You’re sitting there, task(s) looming, yet you can’t seem to harness the motivation to begin. You are distracted, wanting to do anything else but the task at hand. This feeling, called procrastination, can be overwhelming and can impact productivity. You are not alone, and it’s okay to seek help.
- What is the one thing you should be now working on? Write it down. If you have multiple things pick on that has most value for you.
- Imagine how would you feel after completing the task. Visualise the sense of getting it done.
- What is the one simple thing you can do for next 5 minutes to get started? No further commitment. Decide on one simple thing to start with.
Remember that it’s completely normal to procrastinate, but recognising and addressing it is the first step to regaining control. Take a deep breath, you’ve got this! Progress can be slow, but each step forward, no matter how small, is a victory. With patience and consistency, you will overcome this hurdle. Take a deep breath, you’ve got this!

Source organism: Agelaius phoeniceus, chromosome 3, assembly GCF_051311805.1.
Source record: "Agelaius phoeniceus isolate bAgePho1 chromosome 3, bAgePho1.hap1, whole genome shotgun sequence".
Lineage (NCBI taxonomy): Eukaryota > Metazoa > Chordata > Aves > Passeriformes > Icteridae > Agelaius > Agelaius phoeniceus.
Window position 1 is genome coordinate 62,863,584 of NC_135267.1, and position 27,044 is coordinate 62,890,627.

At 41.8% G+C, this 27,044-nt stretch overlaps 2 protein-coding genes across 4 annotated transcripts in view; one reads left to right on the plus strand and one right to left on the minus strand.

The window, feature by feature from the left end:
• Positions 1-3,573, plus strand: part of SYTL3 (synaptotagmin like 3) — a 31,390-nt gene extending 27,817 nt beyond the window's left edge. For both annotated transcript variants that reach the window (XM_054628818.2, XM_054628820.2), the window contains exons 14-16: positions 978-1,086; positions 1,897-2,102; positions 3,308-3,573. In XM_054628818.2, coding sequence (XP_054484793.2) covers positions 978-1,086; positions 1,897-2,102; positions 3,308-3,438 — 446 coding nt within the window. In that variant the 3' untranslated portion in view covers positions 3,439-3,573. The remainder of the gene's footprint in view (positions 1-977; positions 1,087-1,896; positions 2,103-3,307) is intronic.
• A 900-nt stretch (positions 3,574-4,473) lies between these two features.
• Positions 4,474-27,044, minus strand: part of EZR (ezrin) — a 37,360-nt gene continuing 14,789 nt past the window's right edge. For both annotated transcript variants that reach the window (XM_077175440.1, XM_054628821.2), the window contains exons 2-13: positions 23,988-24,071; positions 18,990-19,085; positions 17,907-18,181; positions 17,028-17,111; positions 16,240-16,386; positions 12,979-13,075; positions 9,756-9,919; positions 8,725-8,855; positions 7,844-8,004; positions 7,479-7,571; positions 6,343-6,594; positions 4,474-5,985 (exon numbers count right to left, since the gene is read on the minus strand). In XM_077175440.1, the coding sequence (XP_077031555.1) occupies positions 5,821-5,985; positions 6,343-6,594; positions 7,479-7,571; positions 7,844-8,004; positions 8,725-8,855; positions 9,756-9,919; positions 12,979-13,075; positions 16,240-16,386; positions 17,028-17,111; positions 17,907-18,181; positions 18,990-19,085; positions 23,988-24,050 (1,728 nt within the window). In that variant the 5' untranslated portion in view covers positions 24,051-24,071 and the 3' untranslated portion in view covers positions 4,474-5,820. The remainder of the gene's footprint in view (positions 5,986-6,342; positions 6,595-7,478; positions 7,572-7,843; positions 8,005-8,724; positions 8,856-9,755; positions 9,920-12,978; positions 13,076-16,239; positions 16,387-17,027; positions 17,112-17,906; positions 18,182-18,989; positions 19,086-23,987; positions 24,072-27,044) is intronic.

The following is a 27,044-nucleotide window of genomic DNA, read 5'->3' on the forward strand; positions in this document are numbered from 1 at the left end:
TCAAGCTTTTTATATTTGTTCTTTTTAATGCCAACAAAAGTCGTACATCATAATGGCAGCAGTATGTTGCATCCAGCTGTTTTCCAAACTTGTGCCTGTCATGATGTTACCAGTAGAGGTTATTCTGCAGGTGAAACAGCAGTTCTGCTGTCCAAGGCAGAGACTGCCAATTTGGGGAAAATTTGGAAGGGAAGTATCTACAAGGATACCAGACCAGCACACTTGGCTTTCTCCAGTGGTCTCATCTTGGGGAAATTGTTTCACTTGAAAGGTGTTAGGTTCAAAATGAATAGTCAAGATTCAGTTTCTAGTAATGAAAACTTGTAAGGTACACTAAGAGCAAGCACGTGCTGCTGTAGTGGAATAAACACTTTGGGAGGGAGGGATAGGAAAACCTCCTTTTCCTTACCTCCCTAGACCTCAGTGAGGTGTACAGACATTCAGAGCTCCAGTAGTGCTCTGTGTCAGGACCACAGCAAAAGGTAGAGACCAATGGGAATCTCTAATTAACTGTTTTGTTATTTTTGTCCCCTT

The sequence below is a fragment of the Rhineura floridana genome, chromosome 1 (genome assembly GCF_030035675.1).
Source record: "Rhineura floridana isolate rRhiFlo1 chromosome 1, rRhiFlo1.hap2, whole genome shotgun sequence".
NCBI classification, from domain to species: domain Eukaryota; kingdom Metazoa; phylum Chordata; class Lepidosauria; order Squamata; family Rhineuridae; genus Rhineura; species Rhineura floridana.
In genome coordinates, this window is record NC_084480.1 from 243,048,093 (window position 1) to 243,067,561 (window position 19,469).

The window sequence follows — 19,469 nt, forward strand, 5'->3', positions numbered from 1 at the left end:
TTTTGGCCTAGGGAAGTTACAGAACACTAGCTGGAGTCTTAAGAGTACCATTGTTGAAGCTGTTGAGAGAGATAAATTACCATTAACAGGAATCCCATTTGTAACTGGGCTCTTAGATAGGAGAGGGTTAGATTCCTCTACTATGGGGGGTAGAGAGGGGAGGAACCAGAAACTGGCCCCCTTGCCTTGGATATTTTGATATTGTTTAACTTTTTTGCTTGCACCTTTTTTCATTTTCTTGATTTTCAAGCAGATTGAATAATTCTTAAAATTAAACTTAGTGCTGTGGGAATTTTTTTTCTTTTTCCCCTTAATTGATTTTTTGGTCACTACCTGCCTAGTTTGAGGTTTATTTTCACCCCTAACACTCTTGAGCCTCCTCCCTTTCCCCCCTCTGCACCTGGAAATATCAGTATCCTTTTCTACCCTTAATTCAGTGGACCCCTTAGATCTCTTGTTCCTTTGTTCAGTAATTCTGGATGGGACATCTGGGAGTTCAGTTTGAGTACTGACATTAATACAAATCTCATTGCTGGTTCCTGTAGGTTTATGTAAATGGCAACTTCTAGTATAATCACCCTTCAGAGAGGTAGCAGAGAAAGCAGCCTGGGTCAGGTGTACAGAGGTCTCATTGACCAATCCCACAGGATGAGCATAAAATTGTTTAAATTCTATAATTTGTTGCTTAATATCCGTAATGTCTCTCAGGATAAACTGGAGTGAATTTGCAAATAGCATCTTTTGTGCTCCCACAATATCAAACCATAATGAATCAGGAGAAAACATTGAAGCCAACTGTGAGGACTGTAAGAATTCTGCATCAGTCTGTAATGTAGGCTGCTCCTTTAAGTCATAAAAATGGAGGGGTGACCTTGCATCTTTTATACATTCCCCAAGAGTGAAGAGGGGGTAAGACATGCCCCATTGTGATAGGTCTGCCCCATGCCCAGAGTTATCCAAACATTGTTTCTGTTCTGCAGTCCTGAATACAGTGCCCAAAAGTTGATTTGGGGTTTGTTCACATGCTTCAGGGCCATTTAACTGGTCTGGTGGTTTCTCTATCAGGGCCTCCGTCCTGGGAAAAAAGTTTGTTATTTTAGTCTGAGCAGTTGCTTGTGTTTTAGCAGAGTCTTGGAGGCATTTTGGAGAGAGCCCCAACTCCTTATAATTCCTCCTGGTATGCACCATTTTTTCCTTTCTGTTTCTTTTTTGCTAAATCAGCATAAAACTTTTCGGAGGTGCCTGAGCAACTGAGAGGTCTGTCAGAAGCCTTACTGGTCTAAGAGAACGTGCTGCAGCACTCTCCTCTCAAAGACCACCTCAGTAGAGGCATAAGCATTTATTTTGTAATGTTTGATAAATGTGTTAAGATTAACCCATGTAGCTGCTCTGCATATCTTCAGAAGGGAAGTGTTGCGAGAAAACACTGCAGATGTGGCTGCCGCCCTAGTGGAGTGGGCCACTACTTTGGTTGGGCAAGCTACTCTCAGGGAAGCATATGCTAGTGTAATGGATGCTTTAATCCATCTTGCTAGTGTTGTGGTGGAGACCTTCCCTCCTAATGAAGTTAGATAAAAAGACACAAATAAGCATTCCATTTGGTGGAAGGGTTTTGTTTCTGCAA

- I have the power to start tasks and I am capable of accomplishing them, overcoming any obstacles that stand in my way.
- Every small step I take brings me closer to my goal.
- My progress is not defined by perfection but by my effort.
Procrastination is often an emotional response. But remember, the longer we procrastinate, the more daunting the task can seem. It’s all about learning to break tasks down into manageable steps and enabling our brains to focus on one small task at a time.
This guide is not about moving past procrastination in general. It’s about taking first step. Again and again. That’s where the follow-up questions come in. By visualising both the ideal world and the worst-case scenario, we’re allowing ourselves to understand the full spectrum of possible outcomes. This exercise not only helps us to understand the consequences of continued inaction but also enables us to recognise the potential rewards of action.
Describing the task and steps to someone else (even if it’s just a piece of paper) helps us to break down the task into smaller, more digestible parts, making it feel less intimidating. This is a valuable exercise for organising your thoughts and developing an action plan. You’ll often find the task isn’t as ominous as it initially appeared. So, let’s grab a pen and paper, sit down, and start answering these questions.
By writing it down, our thoughts become tangible and real, easier to work with. Remember, the goal is progress, not perfection. Each small step you take moves you closer to completing the task at hand. And remember your affirmations; you have the power to start tasks and are capable of accomplishing them.